Ken Masugi’s response to my criticism of the Claremont Institute says many things, few if any, however, related to what I wrote. Readers of his response might be surprised to learn, for example, that I did not use the words “racism” or “racist.” They might also be surprised to learn that the phrase “the right to discriminate” is Tom West’s. Ken spends most of his response addressing my suggestion that Claremont, which opposed Trump before it supported him, changed its position cynically as Trump won primaries. In all that he wrote about this, Ken neglected to mention that I reported Claremont’s claim that it acted prudently. Yet, he himself supplies evidence to support the suggestion of a cynical turn. Ken reports that it was the success and notoriety of the Journal of American Greatness that induced Claremont to support Trump. JAG was notorious, however, and gaining influence at the expense of Claremont, because Trump was winning primaries. Ken thus proves my point.
As I suggested in my post, however, whether the Institute acted prudently or cynically ultimately depends on its understanding of American politics. We need to know what the Institute thinks is good for America and how it hopes to achieve that good if we are to decide whether it is acting prudently and whether Americans should follow its advice. Ken is right about the key issues in this regard, although not about their avatar, when he writes “Trump is the real defender of the principle of equality and the rule of law and constitutionalism.”
I used three recent writings of people associated with the Institute to display how it now understands American politics. An article published in the Claremont Review of Books in 2019 by Christopher DeMuth argued that nationalism, Trumpism, and conservatism should be thought of as one, because the successful nation-state “respects and builds upon the parochial loyalties of its constituent tribes of community, locality, and ethnic, racial, and religious identity.”
In a book published in 2020, Christopher Caldwell, a senior fellow at the Institute, provided a history of American politics since the passage of the 1964 Civil Rights Act that explained what made Trump possible and necessary. Caldwell’s account turns on the fact that the Civil Rights Act outlawed the kind of discrimination that allowed DeMuth’s ethnic, racial, and religious tribes to flourish. This discrimination, he implied, had made America great. Finally, I cited Tom West’s recent book on the founding, which repudiates the understanding of American principles as liberal and argues explicitly for a natural right to discriminate. In brief, West, a Claremont Institute board member, offered a principled argument to justify repairing the damage Caldwell claimed to have documented historically. DeMuth and the Institute, in turn, are attempting to accomplish that repair by supporting Trumpism and repudiating liberalism, even, and especially, the liberal conservatism of Ronald Reagan, Abraham Lincoln, and Harry Jaffa.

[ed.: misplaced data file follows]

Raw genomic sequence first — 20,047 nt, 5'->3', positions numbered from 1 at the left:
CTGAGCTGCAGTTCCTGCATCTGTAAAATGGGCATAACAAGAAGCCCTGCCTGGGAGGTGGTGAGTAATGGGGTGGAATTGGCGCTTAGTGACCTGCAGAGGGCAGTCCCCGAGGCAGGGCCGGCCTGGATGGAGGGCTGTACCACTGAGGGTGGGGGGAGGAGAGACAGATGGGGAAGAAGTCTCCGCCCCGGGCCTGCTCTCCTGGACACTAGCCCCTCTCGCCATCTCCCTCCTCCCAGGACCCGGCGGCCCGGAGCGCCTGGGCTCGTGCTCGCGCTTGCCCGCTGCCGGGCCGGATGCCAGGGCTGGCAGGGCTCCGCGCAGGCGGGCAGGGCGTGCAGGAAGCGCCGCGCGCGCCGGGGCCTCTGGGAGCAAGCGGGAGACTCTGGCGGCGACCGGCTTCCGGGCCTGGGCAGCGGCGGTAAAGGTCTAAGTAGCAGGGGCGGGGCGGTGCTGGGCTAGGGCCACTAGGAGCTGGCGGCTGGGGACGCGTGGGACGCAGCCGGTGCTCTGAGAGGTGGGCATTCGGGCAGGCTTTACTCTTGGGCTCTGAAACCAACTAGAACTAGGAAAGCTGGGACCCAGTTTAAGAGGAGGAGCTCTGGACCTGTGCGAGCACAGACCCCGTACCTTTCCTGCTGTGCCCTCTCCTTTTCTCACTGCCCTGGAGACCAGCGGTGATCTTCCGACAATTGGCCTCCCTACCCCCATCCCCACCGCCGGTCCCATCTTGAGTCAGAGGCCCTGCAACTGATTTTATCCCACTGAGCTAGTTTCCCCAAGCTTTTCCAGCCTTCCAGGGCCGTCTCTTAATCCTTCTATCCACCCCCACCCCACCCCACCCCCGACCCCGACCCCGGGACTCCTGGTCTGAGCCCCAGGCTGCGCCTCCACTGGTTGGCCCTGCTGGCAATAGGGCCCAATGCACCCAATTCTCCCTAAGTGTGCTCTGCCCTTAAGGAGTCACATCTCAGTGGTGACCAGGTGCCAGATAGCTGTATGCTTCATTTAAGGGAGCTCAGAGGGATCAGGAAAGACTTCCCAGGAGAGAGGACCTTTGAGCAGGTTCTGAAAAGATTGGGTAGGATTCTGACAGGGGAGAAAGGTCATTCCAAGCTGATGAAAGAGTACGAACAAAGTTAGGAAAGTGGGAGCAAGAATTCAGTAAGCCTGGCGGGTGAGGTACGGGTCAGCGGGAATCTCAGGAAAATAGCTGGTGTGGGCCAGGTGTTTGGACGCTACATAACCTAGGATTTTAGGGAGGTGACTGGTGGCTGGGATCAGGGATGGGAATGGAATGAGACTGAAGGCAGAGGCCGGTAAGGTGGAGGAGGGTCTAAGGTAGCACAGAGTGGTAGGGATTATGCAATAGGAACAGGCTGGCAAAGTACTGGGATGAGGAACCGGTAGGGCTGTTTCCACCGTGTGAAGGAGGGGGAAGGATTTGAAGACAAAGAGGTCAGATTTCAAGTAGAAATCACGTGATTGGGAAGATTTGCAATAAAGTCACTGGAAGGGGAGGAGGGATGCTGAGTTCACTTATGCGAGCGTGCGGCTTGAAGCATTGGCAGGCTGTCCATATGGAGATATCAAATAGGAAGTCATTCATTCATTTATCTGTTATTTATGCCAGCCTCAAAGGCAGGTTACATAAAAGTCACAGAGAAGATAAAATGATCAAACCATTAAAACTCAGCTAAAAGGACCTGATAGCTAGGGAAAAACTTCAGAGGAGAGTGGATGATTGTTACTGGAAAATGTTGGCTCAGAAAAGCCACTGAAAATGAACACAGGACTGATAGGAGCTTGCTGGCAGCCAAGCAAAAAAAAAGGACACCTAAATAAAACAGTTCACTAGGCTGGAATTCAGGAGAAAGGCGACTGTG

Claremont argues that American greatness requires a less liberal, more tribal America. Before we assess that claim, we should ask how Claremont thinks such an illiberal America might be brought about. Ken speaks of the rule of law and constitutionalism. Yet, Ken has associated himself with the Claremont view that constitutionalism “is no longer meaningful in our politics” because progressives replaced the constitution with the rule of the administrative state, with a bureaucracy of experts. If that is so, then in a fundamental sense the rule of law, as an expression of the will of the American people, is no longer possible. Administrative experts turn the general, even vague, wishes of Congress into the rules and regulations that govern Americans.
If constitutionalism and the rule of law really do not exist in American politics, then anarchy or authoritarianism is the only alternative. In his response to his critics, Michael Anton repudiated as a “malicious lie” the leftist claim that he or conservatives are authoritarians. What he referred to as a lie, however, was the claim that conservatives were responsible for our authoritarian politics. It was the Left, argued Anton, that had changed American politics so that all that was possible was post-constitutional authoritarianism. A recent post on the American Mind repeated the claim of the Left’s responsibility. Still, that is where we were, according to Anton, or one election away from it.